There is a beach in India with a beautiful story of hope for humanity and sea turtles – Versova Beach in Mumbai. Here, one man on a mission, leading by example, has transformed what was once a dump, shin-high in garbage, back into a pristine coastline. Through his years of effort, along with the help of others, the rehabilitation of this environment made way to the return of Olive Ridley turtles nesting on the beach.
Lawyer Afroz Shah is the man responsible for instigating this ongoing cleanup operation that United Nations has even called: “the world’s largest beach cleanup project”. It all began 3 years ago. Shah went to the beach and started offering to clean communal toilets and pick up rubbish himself. He wanted to show the 55,000 inhabitants that live along the beach and the waterways what needed to be done.
“For the first six to eight weeks, nobody joined. Then two men approached me and said, very politely, ‘Please sir, can we wear your gloves?’ Both of them just came and joined me. That’s when I knew it was going to be a success.” -Shah
Since then he has been leading volunteers in manually picking up rubbish from Versova beach. On top of that, he teaches sustainable waste practices to villagers and people living in slums along the coastline and the creeks leading into it so they understand not to litter. His efforts with the volunteers removed an incredible 5 million kilograms of plastic in 85 weeks.
“There has been a loss of a sense of belonging. You can have laws, policies, regulations in place, but if the community doesn’t have a sense of belonging, you can see what happens.” -Shah
With the beaches clean, the coastline became suitable for nesting again. Citizen initiatives like this one in Mumbai, India, are reestablishing the balance in nature. Sumedha Korgaonkar, who is completing a PhD on Olive Ridley turtles with the Wildlife Institute of India, said:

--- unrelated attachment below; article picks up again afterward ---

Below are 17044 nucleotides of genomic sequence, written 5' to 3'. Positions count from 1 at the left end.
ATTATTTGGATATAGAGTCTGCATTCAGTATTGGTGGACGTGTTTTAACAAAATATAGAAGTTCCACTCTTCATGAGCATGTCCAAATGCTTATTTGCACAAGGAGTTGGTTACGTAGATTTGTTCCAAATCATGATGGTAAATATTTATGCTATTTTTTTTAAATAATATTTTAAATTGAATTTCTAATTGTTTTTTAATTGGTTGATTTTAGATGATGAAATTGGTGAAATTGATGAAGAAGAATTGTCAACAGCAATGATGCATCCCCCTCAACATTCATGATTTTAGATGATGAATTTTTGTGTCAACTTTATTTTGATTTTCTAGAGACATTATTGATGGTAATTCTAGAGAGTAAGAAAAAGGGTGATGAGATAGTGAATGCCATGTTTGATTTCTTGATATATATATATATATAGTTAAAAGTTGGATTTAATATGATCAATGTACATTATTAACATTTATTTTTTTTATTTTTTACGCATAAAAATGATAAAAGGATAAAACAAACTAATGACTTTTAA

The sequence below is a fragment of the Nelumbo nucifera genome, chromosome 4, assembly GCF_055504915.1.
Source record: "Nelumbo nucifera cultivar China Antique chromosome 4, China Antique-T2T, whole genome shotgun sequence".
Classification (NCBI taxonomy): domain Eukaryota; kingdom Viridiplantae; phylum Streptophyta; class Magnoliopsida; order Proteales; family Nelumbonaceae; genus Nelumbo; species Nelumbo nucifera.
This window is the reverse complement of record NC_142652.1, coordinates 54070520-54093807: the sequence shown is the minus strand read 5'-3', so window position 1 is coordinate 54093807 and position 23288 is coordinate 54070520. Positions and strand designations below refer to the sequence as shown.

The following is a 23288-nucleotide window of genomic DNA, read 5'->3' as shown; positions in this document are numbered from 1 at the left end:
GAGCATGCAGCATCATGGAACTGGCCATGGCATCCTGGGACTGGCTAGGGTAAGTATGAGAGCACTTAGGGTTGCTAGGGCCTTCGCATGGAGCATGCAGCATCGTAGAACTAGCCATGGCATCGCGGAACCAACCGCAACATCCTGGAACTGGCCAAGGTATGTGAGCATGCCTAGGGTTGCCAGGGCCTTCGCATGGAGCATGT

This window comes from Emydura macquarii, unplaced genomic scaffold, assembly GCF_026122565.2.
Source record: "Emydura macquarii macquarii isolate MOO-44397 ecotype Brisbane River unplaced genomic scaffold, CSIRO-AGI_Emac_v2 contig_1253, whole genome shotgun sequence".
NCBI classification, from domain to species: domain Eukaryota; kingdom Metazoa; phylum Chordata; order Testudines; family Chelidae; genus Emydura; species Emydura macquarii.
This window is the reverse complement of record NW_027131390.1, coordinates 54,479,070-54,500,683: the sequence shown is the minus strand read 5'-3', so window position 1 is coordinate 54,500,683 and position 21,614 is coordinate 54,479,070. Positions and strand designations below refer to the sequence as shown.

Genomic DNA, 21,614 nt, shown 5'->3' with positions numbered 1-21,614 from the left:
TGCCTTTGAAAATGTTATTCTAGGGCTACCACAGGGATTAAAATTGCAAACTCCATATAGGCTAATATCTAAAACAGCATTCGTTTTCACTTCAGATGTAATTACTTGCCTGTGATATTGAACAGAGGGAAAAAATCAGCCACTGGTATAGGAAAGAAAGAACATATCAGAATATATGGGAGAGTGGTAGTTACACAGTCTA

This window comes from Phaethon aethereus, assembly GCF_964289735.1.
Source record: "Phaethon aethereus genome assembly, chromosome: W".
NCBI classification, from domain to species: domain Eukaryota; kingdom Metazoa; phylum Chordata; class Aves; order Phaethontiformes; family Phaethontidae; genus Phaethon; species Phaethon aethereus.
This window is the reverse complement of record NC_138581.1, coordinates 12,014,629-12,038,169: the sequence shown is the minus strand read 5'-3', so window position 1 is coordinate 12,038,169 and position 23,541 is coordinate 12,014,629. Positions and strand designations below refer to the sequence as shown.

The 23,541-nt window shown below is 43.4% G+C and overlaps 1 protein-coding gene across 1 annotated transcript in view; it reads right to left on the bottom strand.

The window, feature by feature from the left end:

“Beach cleanups definitely have a positive effect on nesting turtles. Many beaches which are major nesting sites are cleaned prior and during the nesting season by villagers, which increases the chances of getting nests [there].”
All their weeks of work paid off when hatchlings from a vulnerable (classified by the International Union for Conservation of Nature) turtle species were spotted, for the first time in decades, crawling out of the sand and making their way to the oceans. In just one week at least 80 Olive Ridley turtles made their way into the Arabian Sea from nests on the southern end of Versova beach. Volunteers slept over night on the beach to guard them from wild dogs and birds of prey and make sure every single turtle made their journey into the waters succesfully.
“I had tears in my eyes when I saw them walking towards the ocean.” -Shah
Shah had been looking forward to this moment ever since farmers on the southern end of the two-mile (3km) beach reported seeing turtles in the sand. “The moment we got that news I knew something big was going to happen,” he told The Guardian.
Recent news reports say they now have close to 30,000 school kids on a roster system and about 500 volunteers cleaning up regularly on weekends. More and more people want to help. Everyone is inspired by what has happened here. To know that by even just helping out one day a week for a few hours can really make a difference has motivated many to join.